Racism hard to erase from society
Kathleen Parker's hope of a nonracist society defies history. I too am hopeful that "Perhaps all those suppressed thoughts and feelings of anger, hurt and frustration had to rise to the surface before they finally could be eradicated," meaning that racism in America could be eradicated anytime soon. A quick glance at history will confirm that some groups of humans think they are superior to other groups has always existed, with varying degrees of resulting destruction.
Racism reminds me of a Star Trek episode, "Let That Be Your Last Battlefield," where the antagonizing characters who hated each other both had divided faces, half-black and half-white, except one was black on the left side and the other the right side. It makes no sense and complete sense at the same time; it is a trait of humanity but is worthy of eradication.
On a more personal note, I continually must remind myself to listen carefully to the person that; is covered with tattoos, stutters badly, is slow speaking, has rings installed everywhere, is poorly dressed, is ugly, is poorly spoken, is uneducated, because they too have important viewpoints and experiences that deserve respect of a hearing. Not to listen is to disrespect that person, a subtle form of racism at the personal level.
Even if we can't eradicate racism, we can all do better.
John Norris, Colorado Springs
Choice not to have children personal
Here is what I consider to be the solution to the insurance-provided birth control problem. Unless the need for it is medically necessary, don't provide it. The choice to not have children is personal. If you so choose, then the responsibility to purchase whatever is required to accomplish that end is yours. The rest of the policy holders have no responsibility to subsidize your decision.
Garry Dykes-Modlens, Colorado Springs
Board candidates deserve support
As a property owner in the Cherokee Metropolitan District for the past 20 years, I have seen water shortages, lawsuits, terribly contentious board meetings, inability to meet water and sewer quality requirements, and on and on. Fortunately, our current board of directors has done more to turn this culture of dysfunction around, bringing Cherokee into the modern age, than any board that we have had. Current and future residents deserve a strong management team to run this very important utility provider, and that is what we now have.
The current board members who are up for re-election, Jan Cederberg, Dave Hammers, Bill Beahan and Dave Mattes, all volunteers, have moved Cherokee Metropolitan District in a positive direction during their tenure. They acquired more than 4,000 acre feet of affordable water rights as part of the Black Forest Water Supply project, allowing the district to cancel the expensive short-term water agreement with Colorado Springs Utilities, saving the ratepayers on water expense, thereby minimizing rate increases.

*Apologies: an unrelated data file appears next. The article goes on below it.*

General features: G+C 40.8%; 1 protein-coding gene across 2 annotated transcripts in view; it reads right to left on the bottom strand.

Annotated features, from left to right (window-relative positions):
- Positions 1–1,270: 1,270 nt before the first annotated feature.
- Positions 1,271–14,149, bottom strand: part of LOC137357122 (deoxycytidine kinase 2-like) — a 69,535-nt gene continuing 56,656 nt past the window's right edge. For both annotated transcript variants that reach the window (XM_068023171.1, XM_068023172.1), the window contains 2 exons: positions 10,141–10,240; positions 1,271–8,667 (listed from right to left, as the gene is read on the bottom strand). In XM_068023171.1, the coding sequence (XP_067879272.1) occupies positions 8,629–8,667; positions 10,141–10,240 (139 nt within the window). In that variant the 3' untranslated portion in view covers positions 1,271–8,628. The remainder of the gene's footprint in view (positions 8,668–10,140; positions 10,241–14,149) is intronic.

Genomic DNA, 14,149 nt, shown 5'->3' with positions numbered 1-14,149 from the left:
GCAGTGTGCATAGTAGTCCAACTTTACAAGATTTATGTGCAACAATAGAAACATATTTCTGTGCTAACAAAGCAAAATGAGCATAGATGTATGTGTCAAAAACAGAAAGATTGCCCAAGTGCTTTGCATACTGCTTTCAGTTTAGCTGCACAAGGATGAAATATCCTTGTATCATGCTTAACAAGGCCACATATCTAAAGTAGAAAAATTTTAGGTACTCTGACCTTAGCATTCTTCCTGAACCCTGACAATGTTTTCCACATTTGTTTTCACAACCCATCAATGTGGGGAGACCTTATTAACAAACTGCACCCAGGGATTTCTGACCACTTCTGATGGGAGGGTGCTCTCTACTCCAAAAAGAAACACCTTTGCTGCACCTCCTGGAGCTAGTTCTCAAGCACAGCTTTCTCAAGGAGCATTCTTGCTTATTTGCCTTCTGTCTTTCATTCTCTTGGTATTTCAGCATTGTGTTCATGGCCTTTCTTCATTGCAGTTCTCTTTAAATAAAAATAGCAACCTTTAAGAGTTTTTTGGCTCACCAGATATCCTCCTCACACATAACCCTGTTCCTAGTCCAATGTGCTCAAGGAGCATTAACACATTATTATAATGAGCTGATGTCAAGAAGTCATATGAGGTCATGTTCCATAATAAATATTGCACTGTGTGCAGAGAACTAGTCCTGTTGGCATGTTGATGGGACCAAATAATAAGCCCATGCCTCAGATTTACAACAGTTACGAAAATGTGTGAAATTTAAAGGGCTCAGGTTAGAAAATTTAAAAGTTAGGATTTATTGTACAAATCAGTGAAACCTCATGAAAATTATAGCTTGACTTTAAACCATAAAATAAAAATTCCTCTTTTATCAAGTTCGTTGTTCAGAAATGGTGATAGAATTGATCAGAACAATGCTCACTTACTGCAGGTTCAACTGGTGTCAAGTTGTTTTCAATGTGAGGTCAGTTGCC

The Black Forest Water Supply project generates much needed water storage, a new aquifer well, and 10 miles of new pipe. This board has also provided transparency, with timely and open communication informing residents about policy changes, and an improved district Web page, news communications and social media so that ratepayers can stay informed about budget issues and district business. The Cherokee Metropolitan District has progressed from a water shortage to a surplus during the time Cederberg, Hammers, Beahan, Mattes, along with Director Larry Keleher, have been serving on the board and their goal is to continue acquisitions to keep rates among the most competitive in the state of Colorado.
Principled leadership and vision are rare qualities in elected office, and this is a board that works well together. All residents of Cherokee would be well served re-electing Cederberg, Hammers, Beahan, and Mattes. Mail-in ballots went out on April 18. Water is critical to the continued economic growth of our region and to our quality of life. While Metropolitan District Boards and elections normally receive little attention, this one is important, and these candidates deserve our support.
Heath A. Herber, Colorado Springs
Taking issue with their 'solution'
In regards to the letter "Being driven deeper into a hole", I have several issues with what was written. First, not everyone thinks the City for Champions is a good idea. In fact, I think most folks are tired of, every few years a "solution" crops up as the answer to all our problems.
Second, they don't seem to understand the role our City Council plays, they are there to represent their districts' voters. I would consider them being responsible leaders if they show fiscal restraint and decide to "lead" on projects that will actually benefit all of us and not just downtown with all their special interests.
Using their twisted logic, we have to spend more money we don't have to get out of the debt we are already in. Sounds like the double-speak coming out of the bubble of stupid we call Washington, D.C.
The hole we are in is due to overspending on non-necessities that are outsides the bounds of the city charter. Leadership means making tough choices. Spending $47 million plus whatever else the state provided (of our tax dollars) for a project that is the pet of the mayor and certain business leaders is not leadership.
Todd Demers, Colorado Springs